I don't understand the hate for this score, I really don't.

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Mononoke-hime by Joe Hisaishi

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Nosferatu by Hans Erdmann - So music can be scary on its own? Wow. Another gem of the Weimar cinema.

Anthony Adverse by Erich Wolfgang Korngold - Yeah, Korngold.

Deep Rising by Jerry Goldsmith - Multiple amazing, muscular action cues and a fun maintheme. Very much recommended to anyone who enjoyed his next Sommers collaboration---The Mummy. I think I will create a mixed playlist of the two.

 

also:

Kung Fu Panda by Hans Zimmer & John Powell

 

 

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'The Golden Child' is a misbegotten mess of a movie but whatever the version John Barry got his hands on must have looked much different from what we ended up with. In any case, a mix of 'Last Valley', 'Out of Africa' and a handful of other more or less recent Barry scores (and a good dose of Stravinsky, uncharacteristic for the composer) make their bow and it's a really good 80's adventure score, very broad with robust orchestration, especially in the travelogue and fantasy scenes and at least two engaging tunes - there's a slight 'Persuaders' vibe coming off 'Wisdom of the Ages' but neither its rinky-tink style nor the sweeping panoramic strings ever saw a 80's Eddie Murphy movie. It's one of these scores where inventing your own dream movie is the only way to go.

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:music: The Mask of Zorro. This was my second Horner album in my collection after Titanic and the one that convinced me this guy has some talent. It's as enjoyable as his music gets.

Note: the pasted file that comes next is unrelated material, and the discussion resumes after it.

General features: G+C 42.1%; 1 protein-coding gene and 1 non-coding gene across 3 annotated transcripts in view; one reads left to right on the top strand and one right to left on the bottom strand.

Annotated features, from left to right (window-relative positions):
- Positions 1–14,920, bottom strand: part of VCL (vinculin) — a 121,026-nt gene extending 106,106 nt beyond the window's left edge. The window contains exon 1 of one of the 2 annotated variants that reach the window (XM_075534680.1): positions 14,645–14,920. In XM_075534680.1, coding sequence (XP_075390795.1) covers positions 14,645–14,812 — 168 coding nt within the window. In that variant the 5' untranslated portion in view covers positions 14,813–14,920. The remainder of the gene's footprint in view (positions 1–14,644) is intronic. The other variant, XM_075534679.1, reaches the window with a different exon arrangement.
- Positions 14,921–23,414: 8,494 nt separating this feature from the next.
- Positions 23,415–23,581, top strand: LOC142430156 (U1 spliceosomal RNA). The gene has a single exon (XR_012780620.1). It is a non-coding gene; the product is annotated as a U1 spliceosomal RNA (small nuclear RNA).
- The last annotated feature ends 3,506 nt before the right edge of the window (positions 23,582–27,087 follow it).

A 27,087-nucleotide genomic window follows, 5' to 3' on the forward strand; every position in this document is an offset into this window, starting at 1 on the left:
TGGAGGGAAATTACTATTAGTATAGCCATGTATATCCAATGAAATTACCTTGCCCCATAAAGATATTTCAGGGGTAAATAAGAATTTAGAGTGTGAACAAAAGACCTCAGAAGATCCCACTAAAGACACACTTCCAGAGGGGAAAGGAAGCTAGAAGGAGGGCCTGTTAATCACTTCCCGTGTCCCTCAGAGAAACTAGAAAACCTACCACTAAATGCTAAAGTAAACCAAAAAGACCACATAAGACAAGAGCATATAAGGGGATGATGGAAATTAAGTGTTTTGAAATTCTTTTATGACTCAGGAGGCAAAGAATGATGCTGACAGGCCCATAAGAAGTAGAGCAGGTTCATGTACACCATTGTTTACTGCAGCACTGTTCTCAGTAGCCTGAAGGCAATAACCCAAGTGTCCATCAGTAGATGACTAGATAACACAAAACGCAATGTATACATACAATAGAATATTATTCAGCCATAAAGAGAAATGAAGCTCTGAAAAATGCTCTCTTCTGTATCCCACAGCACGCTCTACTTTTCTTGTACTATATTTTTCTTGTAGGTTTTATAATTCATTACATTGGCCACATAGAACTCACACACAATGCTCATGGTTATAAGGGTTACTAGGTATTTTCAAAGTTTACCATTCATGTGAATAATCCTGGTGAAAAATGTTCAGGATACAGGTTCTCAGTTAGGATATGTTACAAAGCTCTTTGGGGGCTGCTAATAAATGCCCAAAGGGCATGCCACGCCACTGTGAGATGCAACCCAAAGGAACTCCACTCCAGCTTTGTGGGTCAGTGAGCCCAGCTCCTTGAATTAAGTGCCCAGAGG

Karol

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Dr. No by Monty Norman

Honestly, I can only really remember the swingy reggae songs. It's not to say that Norman's score is completely forgettable per se, but it's not the most memorable. 

 

Arrival by Jóhann Jóhannsson

After taking in the corresponding movie (full thoughts pending), I quite enjoyed listening to Jóhannsson's score. While I'd categorize it as a sound design/environment project (as opposed to orchestral), it's a lot different than any Zimmer score. For one, I immediately took to it.

 

A film edit of the complete score would open and close with Max Richter's heart-achingly beautiful On the Nature of Daylight, which I must say is perfect in the movie. It's a gorgeously deep piece, and it wasn't even written for this film, although it compliments it very well.

 

As for Jóhannsson, his music explores the human voice by employing a variety of techniques and synthetic additives. With the belief that "people are hungry for new sounds", he delves into the possibilities of the vocal textures. 

 

"I knew that I wanted to use voices as one of the primary instruments in the score of a film that is primarily about language no communication. But I wanted to use the voice in a different way, so I worked with an ensemble called Theatre of Voices. They're masters of both early music and contemporary music, so have a very good command of exotic vocal textures, " Jóhannsson said in an interview with The Guardian.